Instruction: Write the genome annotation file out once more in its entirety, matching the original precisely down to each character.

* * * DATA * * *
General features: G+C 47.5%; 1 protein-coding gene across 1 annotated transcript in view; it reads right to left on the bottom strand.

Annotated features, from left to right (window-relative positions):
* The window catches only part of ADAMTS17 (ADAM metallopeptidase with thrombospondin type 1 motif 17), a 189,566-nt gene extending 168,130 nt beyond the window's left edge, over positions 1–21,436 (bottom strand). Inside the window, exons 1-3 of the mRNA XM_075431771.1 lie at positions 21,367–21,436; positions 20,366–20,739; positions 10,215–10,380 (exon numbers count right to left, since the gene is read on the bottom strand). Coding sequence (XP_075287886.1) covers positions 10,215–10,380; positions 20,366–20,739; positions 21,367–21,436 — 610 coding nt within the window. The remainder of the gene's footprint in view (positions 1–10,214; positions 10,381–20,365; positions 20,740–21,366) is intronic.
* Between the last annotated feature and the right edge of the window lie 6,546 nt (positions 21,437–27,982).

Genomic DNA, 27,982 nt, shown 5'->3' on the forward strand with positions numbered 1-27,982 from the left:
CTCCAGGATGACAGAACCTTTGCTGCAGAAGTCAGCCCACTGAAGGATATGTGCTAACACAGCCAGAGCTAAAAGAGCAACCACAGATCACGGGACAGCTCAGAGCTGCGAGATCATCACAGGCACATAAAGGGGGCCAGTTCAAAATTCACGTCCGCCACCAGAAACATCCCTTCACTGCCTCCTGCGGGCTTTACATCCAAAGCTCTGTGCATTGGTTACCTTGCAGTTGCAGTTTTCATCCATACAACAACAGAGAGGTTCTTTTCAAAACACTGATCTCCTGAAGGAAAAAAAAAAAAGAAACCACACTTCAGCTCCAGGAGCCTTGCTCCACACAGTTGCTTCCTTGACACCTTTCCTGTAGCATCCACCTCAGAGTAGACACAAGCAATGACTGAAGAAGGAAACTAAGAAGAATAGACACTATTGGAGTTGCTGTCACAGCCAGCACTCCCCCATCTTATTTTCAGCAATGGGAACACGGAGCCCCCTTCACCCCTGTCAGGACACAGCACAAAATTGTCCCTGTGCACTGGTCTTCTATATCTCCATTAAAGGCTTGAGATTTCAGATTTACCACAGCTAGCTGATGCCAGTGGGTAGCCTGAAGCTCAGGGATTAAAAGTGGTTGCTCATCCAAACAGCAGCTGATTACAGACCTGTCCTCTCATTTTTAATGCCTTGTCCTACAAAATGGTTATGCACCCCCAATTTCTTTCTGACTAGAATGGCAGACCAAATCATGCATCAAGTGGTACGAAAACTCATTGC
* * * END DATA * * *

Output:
General features: G+C 47.5%; 1 protein-coding gene across 1 annotated transcript in view; it reads right to left on the bottom strand.

Annotated features, from left to right (window-relative positions):
* The window catches only part of ADAMTS17 (ADAM metallopeptidase with thrombospondin type 1 motif 17), a 189,566-nt gene extending 168,130 nt beyond the window's left edge, over positions 1–21,436 (bottom strand). Inside the window, exons 1-3 of the mRNA XM_075431771.1 lie at positions 21,367–21,436; positions 20,366–20,739; positions 10,215–10,380 (exon numbers count right to left, since the gene is read on the bottom strand). Coding sequence (XP_075287886.1) covers positions 10,215–10,380; positions 20,366–20,739; positions 21,367–21,436 — 610 coding nt within the window. The remainder of the gene's footprint in view (positions 1–10,214; positions 10,381–20,365; positions 20,740–21,366) is intronic.
* Between the last annotated feature and the right edge of the window lie 6,546 nt (positions 21,437–27,982).

Genomic DNA, 27,982 nt, shown 5'->3' on the forward strand with positions numbered 1-27,982 from the left:
CTCCAGGATGACAGAACCTTTGCTGCAGAAGTCAGCCCACTGAAGGATATGTGCTAACACAGCCAGAGCTAAAAGAGCAACCACAGATCACGGGACAGCTCAGAGCTGCGAGATCATCACAGGCACATAAAGGGGGCCAGTTCAAAATTCACGTCCGCCACCAGAAACATCCCTTCACTGCCTCCTGCGGGCTTTACATCCAAAGCTCTGTGCATTGGTTACCTTGCAGTTGCAGTTTTCATCCATACAACAACAGAGAGGTTCTTTTCAAAACACTGATCTCCTGAAGGAAAAAAAAAAAAGAAACCACACTTCAGCTCCAGGAGCCTTGCTCCACACAGTTGCTTCCTTGACACCTTTCCTGTAGCATCCACCTCAGAGTAGACACAAGCAATGACTGAAGAAGGAAACTAAGAAGAATAGACACTATTGGAGTTGCTGTCACAGCCAGCACTCCCCCATCTTATTTTCAGCAATGGGAACACGGAGCCCCCTTCACCCCTGTCAGGACACAGCACAAAATTGTCCCTGTGCACTGGTCTTCTATATCTCCATTAAAGGCTTGAGATTTCAGATTTACCACAGCTAGCTGATGCCAGTGGGTAGCCTGAAGCTCAGGGATTAAAAGTGGTTGCTCATCCAAACAGCAGCTGATTACAGACCTGTCCTCTCATTTTTAATGCCTTGTCCTACAAAATGGTTATGCACCCCCAATTTCTTTCTGACTAGAATGGCAGACCAAATCATGCATCAAGTGGTACGAAAACTCATTGC